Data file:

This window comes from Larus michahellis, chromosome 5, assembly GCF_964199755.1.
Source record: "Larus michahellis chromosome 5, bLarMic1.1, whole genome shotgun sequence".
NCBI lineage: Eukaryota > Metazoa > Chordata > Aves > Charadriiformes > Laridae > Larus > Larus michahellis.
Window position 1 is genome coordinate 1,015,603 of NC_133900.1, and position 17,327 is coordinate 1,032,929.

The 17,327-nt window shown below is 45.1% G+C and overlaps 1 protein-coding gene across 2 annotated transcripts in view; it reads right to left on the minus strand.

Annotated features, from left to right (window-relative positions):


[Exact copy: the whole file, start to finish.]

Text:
This window comes from Larus michahellis, chromosome 5, assembly GCF_964199755.1.
Source record: "Larus michahellis chromosome 5, bLarMic1.1, whole genome shotgun sequence".
NCBI lineage: Eukaryota > Metazoa > Chordata > Aves > Charadriiformes > Laridae > Larus > Larus michahellis.
Window position 1 is genome coordinate 1,015,603 of NC_133900.1, and position 17,327 is coordinate 1,032,929.

The 17,327-nt window shown below is 45.1% G+C and overlaps 1 protein-coding gene across 2 annotated transcripts in view; it reads right to left on the minus strand.

Annotated features, from left to right (window-relative positions):